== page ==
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Discussion Starter #1

HUH? how is this thing shifting so quick? anyone know this car?
 

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LMGTFY, it appears that this guy tunes cars, and he has probably tuned this Evora.

Regular automatic transmissions can shift very quickly, but they can make the engagement harsh by doing so, increasing wear on other components. (ie: engine mounts)

"Slow" shifting transmissions (aka: slushboxes) delay the clutch engagement timing by increasing the amount of time the clutch piston has to fill up to smooth out the shift. In contrast, by decreasing or flat out removing the piston fill timing, it will shorten the shift timing and produce a firmer shift.
 

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While I'm not currently a customer and don't even own an IPS Evora, I do know that BOE has cooked up a good combination of orifice modifications and PCM shift tuning that results in shifts about as fast as is safe for the transmission. Be wary of amateur transmission tuners - many fail to understand the interplay between the hydraulic controls inside the transmission and the PCM's shift modulation tables and try to do everything with one or the other resulting in...unhealthy outcomes.

I've done similar things for other automatic trans cars. There's always a tradeoff between shift harshness and shift speed, and this is exacerbated by a lighter vehicle with a more powerful engine. I've set up nearly racecar aggro shifts on 1-2 and 2-direct in my Grand Marquis tow car (my wife's DD) because 4400+ lbs soaks up a lot of driveline shock from a harsh shift. An Evora, by comparison, is going to be very touchy to more aggressive shift programming. The good news is that once you figure out what a good orifice, accumulator spring and pump pressure setting is to get your fastest desired shift, the rest is just adjusting table values to make it comfortable to live with when you're loafing around town.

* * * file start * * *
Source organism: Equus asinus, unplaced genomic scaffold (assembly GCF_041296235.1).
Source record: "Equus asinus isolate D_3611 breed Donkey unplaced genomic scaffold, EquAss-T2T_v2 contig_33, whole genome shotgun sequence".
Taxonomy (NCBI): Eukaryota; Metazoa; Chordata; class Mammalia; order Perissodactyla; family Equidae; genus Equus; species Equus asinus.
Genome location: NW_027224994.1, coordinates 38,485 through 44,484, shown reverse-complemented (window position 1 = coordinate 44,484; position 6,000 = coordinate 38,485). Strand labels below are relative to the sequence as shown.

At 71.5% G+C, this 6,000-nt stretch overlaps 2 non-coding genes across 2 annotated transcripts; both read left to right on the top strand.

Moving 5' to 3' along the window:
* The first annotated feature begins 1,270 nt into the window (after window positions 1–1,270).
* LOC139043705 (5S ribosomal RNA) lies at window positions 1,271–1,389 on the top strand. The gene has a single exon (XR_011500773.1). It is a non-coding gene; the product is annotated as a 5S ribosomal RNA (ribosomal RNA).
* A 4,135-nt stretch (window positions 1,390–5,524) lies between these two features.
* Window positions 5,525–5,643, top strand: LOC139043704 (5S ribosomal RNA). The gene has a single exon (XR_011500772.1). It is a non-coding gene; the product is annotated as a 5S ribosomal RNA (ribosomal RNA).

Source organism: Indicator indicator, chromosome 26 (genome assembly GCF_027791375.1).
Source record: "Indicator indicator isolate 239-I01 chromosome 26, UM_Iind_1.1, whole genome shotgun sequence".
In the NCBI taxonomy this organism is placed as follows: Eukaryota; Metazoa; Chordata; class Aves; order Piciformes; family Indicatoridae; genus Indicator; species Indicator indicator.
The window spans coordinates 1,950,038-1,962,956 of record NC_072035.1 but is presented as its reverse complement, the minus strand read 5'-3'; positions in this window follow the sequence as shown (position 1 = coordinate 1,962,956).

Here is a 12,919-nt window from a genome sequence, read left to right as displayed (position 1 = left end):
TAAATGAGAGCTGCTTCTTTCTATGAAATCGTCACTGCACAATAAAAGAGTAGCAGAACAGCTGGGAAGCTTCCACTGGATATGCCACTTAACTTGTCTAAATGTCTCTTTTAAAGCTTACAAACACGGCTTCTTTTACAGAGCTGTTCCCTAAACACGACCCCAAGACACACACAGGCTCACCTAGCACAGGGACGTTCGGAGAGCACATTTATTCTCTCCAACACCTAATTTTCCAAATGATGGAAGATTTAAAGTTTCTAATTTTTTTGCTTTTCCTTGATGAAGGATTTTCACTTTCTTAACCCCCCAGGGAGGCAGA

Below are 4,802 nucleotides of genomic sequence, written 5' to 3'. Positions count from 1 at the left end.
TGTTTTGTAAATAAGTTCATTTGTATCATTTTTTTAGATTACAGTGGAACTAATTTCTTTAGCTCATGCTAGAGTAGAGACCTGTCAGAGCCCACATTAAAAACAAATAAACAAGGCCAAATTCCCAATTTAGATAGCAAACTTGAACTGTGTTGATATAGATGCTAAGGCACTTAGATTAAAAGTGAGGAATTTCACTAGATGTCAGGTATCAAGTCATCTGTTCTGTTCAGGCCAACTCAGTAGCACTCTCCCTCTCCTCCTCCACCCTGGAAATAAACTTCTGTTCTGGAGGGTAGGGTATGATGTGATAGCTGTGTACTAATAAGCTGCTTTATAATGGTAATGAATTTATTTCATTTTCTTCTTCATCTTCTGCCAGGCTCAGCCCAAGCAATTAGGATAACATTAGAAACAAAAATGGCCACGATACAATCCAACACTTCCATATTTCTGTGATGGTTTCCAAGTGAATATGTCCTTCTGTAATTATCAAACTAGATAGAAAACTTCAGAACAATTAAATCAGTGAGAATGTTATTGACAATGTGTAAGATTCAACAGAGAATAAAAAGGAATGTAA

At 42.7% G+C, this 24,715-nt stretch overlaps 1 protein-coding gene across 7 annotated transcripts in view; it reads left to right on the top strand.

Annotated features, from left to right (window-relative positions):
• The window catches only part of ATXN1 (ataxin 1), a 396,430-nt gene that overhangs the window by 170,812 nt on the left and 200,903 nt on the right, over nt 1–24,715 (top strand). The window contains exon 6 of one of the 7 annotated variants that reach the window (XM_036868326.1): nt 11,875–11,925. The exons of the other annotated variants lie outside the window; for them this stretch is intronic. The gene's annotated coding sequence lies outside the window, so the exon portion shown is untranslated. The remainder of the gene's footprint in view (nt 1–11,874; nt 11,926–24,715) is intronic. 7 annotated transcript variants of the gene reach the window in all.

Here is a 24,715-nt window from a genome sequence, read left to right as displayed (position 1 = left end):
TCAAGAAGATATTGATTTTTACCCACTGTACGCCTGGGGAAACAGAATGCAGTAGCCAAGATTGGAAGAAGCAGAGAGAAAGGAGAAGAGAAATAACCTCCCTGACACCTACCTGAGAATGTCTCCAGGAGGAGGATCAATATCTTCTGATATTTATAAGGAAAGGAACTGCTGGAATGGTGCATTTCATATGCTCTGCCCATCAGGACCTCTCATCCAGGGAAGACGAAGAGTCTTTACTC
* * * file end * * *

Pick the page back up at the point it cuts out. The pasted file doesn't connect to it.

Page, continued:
Slush-box shifts are actually even worse than they seem - not only do they heat and wear the clutch on the engaging gear, they also cause more wear on the releasing gear's clutch/band, because the transmission is effectively in two gears for several milliseconds during every shift. If you want to know what a pure release-and-engage shift feels like, take a ride in a 5+ ton delivery truck with an automatic, especially when it's empty. They're pretty harsh, but they get long life out of the transmission while doing a lot more work than car and light truck transmissions do.
 

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Discussion Starter #4
BOE has yet to upload any videos of their kit, that beeping is most likely some type of tuning platform alerting for shift points... I would just love to know the mods here.
 

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I think there's a member here that has the BOE kit, but I want to say he put his car into winter storage. @ShadowWulf369 if memory serves me correctly.
You are correct on both. I had my MY13 NA fitted with the TEK over the summer, but my transmission filter was defective after the install, causing me issues. I didn’t get a chance to try the transmission on a good back road before the filter really caused my CEL, but it was definitely faster shifting in a straight line. My shifts weren’t ever jarring that I noticed. I had the filter replaced just days before putting the car away for storage. I’ll be giving it some very thorough testing in the Smokey mountains next spring!

As for the beeping in that video, it sure sounds like some sort of track logger to me. The first beep seems to happen at 60 mph and the two beeps happen at 100. But that’s just a guess. Next spring, I’ll try to take a video of how my car shifts in a straight line. I wouldn’t have a video of my car stock for comparison, so someone else would need to film their car for comparison.
 
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